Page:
CS 1020 - Lab 4 - Sensor Calibration

One of the challenges with physical sensors is that, for a variety reasons, two "identical" sensors will give you different values in the exact same situation. This can be problematic if you're using two sensors together like in our line following sciborgs or if you have to change sensors. Even for good sensors, when we change setting, like from the lab table to the hallway, the settings may need to change.

In this lab we are going to try and write some code that can help make our life easier by trying to automatically determine sensor-dependent thresholds. For this class, most of the decisions we're trying to make from the sensors are binary, e.g. are we on the line or off or is the light shining on the flashlight or not. What we'd like to do is take a number of measurements from each sensor in the settings that we will be using it in, record the values and then based on the values we see learn sensor-specific and situation-specific thresholds for making the decisions we need to make. This is called "sensor calibration"

Writing Your Own Sensor Calibration Code

For the IR sensors it would be very nice if the "black" threshold could be set automatically for both sensors and when we move to a different setting. For this lab, we're going to write code to do this.

As many of you noted, a good blackness threshold for the IR sensors was write in the middle of the readings the sensors saw on the tape and the readings off of the tape. Write code that automatically determines this value. Specifically:

  1. Write a procedure called calibrate that takes 300 sample readings from the two IR sensors. The procedure should keep track in "global" variables the min and max values read during these 300 sample readings for each sensor. After taking all of these readings, it should beep to indicate that it's done then save in global variable the average of the min and max for each sensor. Finally, the procedures should print out the min, max and average of the left sensor on the top line and the values for the right sensor on the bottom line.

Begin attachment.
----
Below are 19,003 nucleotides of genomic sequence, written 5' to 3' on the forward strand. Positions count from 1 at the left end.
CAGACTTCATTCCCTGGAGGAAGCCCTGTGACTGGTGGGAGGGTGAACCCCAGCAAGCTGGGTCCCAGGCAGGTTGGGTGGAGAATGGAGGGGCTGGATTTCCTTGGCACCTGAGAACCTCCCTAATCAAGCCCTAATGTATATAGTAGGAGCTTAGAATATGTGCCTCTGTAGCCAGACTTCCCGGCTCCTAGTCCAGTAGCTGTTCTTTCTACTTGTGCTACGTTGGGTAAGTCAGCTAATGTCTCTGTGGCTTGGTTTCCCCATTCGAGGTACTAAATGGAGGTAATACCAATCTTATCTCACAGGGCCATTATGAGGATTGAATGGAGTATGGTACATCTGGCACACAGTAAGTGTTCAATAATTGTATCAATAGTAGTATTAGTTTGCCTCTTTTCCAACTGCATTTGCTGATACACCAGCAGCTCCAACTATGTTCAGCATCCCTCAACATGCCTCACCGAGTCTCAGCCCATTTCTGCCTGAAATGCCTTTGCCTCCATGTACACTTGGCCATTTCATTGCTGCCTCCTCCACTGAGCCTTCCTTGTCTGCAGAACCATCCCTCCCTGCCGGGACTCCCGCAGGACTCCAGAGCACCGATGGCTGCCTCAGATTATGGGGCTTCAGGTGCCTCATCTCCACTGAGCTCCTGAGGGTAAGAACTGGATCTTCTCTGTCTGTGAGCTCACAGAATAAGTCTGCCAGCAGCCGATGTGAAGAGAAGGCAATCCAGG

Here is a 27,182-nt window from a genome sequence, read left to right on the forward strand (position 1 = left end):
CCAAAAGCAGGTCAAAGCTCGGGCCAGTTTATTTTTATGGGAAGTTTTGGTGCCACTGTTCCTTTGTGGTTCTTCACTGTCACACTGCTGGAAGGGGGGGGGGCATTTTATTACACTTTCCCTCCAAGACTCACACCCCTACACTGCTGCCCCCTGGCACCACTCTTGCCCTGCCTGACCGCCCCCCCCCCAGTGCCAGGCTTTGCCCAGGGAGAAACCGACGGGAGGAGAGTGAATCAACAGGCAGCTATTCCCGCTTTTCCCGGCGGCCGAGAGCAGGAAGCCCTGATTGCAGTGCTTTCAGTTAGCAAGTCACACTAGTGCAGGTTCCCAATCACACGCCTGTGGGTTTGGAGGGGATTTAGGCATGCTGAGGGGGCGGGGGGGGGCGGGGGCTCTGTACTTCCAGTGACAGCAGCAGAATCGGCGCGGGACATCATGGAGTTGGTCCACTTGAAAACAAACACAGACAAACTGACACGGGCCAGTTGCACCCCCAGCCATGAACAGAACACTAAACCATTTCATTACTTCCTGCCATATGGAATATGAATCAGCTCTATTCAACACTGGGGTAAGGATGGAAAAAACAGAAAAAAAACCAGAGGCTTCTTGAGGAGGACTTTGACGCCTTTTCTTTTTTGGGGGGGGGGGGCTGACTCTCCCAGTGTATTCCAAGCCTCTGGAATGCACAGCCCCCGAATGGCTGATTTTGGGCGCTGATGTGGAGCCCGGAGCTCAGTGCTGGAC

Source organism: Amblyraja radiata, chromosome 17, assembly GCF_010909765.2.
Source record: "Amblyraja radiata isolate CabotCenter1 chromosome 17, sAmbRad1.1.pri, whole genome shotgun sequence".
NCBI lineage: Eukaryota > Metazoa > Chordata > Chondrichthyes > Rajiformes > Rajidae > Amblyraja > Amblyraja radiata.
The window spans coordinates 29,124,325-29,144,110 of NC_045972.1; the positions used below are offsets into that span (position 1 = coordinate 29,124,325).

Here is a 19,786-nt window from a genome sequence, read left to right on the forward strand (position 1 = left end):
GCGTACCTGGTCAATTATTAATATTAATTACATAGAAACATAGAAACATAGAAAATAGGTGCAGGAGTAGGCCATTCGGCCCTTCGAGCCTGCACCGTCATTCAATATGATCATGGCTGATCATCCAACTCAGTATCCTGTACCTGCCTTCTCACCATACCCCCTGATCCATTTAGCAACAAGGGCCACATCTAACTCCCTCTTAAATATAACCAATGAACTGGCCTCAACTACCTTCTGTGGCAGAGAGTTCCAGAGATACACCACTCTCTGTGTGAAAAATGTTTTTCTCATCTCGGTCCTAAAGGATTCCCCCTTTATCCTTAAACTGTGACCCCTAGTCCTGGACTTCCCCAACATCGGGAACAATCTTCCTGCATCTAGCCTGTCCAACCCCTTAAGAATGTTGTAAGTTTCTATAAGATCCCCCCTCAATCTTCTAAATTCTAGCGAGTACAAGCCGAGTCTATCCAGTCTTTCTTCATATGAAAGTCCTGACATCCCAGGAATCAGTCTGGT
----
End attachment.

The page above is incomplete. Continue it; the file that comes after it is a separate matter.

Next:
2. Load your calibrate procedure onto the Handy board and the run it. As you run it, move the sensors around both on and off tape (if you took your sciborg apart, just build a simple mechanism that keeps the sensors at the right height and allows you to move them on and off tape). After you run it, check the min, max and average values and make sure they make sense by comparing values that you see from the sensor display menu on the Handy boards. Run it a second time and make sure you get similar values.
  3. Write two procedures called sees-blackL? and sees-blackR? that determine if the left and right sensor is over black respectively based on your learned thresholds. These should return/output whether or not the respective sensor sees black.
When you're done, print out this code and submit it at the beginning of class on Wednesday.

Although we wrote this code for the IR sensors and for checking for black you could use similar code to calibrate your light sensors as well.